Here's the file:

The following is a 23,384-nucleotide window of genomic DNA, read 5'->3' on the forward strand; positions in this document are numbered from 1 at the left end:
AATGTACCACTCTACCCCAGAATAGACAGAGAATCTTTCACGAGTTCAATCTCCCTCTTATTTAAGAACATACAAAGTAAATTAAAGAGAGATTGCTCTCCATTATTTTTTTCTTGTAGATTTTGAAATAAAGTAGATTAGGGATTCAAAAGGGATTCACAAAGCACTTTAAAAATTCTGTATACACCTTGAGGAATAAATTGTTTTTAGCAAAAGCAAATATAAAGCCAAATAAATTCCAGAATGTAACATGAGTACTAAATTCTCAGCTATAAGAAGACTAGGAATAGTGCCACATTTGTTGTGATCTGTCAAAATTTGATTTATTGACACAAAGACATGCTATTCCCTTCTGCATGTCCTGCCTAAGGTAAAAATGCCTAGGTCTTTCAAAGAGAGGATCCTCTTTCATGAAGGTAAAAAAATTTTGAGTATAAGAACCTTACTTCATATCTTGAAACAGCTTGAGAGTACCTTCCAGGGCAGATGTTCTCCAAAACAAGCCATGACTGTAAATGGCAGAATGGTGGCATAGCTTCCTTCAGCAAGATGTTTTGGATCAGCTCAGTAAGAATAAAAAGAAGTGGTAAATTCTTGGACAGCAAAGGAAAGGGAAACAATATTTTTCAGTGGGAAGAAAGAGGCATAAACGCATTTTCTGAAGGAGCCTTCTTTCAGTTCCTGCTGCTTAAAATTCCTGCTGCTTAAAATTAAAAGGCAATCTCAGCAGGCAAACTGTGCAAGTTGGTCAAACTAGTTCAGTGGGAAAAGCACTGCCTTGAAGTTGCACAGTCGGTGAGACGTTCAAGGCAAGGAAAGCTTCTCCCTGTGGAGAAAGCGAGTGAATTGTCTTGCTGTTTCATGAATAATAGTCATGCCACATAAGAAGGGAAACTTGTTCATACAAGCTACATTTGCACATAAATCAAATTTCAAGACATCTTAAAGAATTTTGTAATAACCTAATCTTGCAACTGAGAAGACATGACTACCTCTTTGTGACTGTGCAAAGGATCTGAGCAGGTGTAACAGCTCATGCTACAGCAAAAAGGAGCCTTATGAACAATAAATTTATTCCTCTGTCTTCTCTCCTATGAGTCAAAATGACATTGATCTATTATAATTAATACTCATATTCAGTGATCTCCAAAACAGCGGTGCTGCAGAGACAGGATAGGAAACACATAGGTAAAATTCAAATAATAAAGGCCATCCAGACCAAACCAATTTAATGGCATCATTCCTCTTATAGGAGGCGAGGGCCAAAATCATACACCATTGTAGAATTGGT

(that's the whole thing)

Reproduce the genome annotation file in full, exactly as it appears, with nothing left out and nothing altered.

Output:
The following is a 23,384-nucleotide window of genomic DNA, read 5'->3' on the forward strand; positions in this document are numbered from 1 at the left end:
AATGTACCACTCTACCCCAGAATAGACAGAGAATCTTTCACGAGTTCAATCTCCCTCTTATTTAAGAACATACAAAGTAAATTAAAGAGAGATTGCTCTCCATTATTTTTTTCTTGTAGATTTTGAAATAAAGTAGATTAGGGATTCAAAAGGGATTCACAAAGCACTTTAAAAATTCTGTATACACCTTGAGGAATAAATTGTTTTTAGCAAAAGCAAATATAAAGCCAAATAAATTCCAGAATGTAACATGAGTACTAAATTCTCAGCTATAAGAAGACTAGGAATAGTGCCACATTTGTTGTGATCTGTCAAAATTTGATTTATTGACACAAAGACATGCTATTCCCTTCTGCATGTCCTGCCTAAGGTAAAAATGCCTAGGTCTTTCAAAGAGAGGATCCTCTTTCATGAAGGTAAAAAAATTTTGAGTATAAGAACCTTACTTCATATCTTGAAACAGCTTGAGAGTACCTTCCAGGGCAGATGTTCTCCAAAACAAGCCATGACTGTAAATGGCAGAATGGTGGCATAGCTTCCTTCAGCAAGATGTTTTGGATCAGCTCAGTAAGAATAAAAAGAAGTGGTAAATTCTTGGACAGCAAAGGAAAGGGAAACAATATTTTTCAGTGGGAAGAAAGAGGCATAAACGCATTTTCTGAAGGAGCCTTCTTTCAGTTCCTGCTGCTTAAAATTCCTGCTGCTTAAAATTAAAAGGCAATCTCAGCAGGCAAACTGTGCAAGTTGGTCAAACTAGTTCAGTGGGAAAAGCACTGCCTTGAAGTTGCACAGTCGGTGAGACGTTCAAGGCAAGGAAAGCTTCTCCCTGTGGAGAAAGCGAGTGAATTGTCTTGCTGTTTCATGAATAATAGTCATGCCACATAAGAAGGGAAACTTGTTCATACAAGCTACATTTGCACATAAATCAAATTTCAAGACATCTTAAAGAATTTTGTAATAACCTAATCTTGCAACTGAGAAGACATGACTACCTCTTTGTGACTGTGCAAAGGATCTGAGCAGGTGTAACAGCTCATGCTACAGCAAAAAGGAGCCTTATGAACAATAAATTTATTCCTCTGTCTTCTCTCCTATGAGTCAAAATGACATTGATCTATTATAATTAATACTCATATTCAGTGATCTCCAAAACAGCGGTGCTGCAGAGACAGGATAGGAAACACATAGGTAAAATTCAAATAATAAAGGCCATCCAGACCAAACCAATTTAATGGCATCATTCCTCTTATAGGAGGCGAGGGCCAAAATCATACACCATTGTAGAATTGGT